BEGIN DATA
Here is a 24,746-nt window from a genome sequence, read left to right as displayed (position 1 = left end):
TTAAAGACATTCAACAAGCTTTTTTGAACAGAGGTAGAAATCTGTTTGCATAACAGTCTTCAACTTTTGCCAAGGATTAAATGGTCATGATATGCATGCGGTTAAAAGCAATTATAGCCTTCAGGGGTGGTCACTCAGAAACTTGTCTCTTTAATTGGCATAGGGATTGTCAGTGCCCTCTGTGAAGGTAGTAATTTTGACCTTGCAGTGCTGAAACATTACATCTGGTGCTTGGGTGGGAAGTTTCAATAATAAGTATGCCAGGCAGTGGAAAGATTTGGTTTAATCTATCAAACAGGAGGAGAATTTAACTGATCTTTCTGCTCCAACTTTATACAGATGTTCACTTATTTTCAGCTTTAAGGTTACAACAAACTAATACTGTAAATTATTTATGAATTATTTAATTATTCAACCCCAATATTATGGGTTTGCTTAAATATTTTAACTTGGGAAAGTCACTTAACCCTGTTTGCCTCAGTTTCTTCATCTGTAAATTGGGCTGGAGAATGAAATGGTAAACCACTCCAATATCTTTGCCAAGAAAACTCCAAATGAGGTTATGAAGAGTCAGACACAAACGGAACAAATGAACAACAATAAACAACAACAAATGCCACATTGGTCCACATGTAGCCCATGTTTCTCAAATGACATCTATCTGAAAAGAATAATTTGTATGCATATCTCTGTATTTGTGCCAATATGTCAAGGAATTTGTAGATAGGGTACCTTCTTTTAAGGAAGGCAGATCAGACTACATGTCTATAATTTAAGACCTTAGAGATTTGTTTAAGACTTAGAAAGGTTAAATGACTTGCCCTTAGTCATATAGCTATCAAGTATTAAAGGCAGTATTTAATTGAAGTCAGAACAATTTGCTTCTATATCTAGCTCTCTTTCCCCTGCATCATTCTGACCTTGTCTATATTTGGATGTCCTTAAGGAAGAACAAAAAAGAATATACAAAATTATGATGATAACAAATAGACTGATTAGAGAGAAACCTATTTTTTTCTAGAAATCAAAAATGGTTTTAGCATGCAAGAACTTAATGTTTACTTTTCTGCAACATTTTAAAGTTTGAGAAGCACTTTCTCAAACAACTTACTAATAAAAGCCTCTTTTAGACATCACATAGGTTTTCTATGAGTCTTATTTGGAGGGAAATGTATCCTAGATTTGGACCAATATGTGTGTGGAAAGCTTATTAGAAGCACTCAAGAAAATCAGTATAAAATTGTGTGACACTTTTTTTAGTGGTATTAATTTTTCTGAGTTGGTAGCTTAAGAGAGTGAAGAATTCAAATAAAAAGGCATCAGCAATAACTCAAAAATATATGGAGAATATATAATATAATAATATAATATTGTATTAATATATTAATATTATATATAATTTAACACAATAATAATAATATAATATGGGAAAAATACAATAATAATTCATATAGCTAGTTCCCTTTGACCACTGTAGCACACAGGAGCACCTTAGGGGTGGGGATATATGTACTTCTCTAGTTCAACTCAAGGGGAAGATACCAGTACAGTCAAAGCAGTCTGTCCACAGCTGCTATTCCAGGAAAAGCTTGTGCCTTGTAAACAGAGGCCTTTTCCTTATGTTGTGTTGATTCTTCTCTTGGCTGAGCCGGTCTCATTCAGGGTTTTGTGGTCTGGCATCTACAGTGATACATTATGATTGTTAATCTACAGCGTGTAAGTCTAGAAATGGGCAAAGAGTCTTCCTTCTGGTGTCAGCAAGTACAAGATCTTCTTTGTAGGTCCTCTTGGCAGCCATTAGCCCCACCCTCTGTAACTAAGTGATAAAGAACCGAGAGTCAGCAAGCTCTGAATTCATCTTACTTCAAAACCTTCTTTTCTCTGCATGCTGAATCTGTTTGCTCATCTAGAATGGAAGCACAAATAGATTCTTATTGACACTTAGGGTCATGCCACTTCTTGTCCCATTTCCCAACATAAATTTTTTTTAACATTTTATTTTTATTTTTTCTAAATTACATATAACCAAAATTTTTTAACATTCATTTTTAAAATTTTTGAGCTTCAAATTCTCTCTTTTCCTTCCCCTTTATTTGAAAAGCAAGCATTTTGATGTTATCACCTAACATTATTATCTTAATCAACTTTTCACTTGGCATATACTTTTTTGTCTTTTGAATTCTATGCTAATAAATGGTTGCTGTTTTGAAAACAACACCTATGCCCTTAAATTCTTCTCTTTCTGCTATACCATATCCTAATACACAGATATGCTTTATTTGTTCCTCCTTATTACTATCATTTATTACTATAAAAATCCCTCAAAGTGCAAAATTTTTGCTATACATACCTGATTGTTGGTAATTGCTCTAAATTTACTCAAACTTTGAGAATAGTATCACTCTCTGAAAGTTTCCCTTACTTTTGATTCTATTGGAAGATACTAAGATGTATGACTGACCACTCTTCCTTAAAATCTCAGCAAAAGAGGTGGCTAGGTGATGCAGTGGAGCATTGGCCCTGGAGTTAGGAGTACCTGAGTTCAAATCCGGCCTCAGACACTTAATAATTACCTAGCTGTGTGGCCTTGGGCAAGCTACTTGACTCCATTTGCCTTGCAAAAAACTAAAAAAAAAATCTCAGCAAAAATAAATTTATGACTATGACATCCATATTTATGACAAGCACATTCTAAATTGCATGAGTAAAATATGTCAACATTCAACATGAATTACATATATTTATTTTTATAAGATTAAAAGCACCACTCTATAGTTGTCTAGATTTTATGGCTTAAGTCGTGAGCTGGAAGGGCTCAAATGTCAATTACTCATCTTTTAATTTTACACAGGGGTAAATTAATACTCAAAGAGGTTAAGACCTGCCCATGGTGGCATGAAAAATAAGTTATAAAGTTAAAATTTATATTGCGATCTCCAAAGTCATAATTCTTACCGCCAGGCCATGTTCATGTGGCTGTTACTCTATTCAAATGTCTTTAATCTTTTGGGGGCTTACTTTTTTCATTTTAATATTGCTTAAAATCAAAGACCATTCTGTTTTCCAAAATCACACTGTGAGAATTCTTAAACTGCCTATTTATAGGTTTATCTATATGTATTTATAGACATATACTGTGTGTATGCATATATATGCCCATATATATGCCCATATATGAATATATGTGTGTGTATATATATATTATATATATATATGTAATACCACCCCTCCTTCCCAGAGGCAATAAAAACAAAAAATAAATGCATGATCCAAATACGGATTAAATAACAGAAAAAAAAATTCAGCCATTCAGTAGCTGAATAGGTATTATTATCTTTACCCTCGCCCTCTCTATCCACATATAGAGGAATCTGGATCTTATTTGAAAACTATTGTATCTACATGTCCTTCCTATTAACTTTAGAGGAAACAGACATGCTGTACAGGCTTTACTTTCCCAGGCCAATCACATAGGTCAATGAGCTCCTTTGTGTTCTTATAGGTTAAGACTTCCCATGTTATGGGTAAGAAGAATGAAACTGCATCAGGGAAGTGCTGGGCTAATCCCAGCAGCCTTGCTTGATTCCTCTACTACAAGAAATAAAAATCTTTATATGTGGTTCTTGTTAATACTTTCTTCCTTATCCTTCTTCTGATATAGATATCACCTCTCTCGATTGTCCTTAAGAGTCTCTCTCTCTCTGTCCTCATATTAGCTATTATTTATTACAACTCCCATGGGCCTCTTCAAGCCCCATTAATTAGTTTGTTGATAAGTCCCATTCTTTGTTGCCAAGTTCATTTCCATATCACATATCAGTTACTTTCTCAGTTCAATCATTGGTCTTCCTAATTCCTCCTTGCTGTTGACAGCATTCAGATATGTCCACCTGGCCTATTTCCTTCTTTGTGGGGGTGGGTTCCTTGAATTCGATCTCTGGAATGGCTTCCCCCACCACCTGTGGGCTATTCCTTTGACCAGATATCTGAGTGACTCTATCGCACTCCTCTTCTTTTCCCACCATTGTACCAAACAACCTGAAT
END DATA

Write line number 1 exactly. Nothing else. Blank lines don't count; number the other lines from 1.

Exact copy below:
Here is a 24,746-nt window from a genome sequence, read left to right as displayed (position 1 = left end):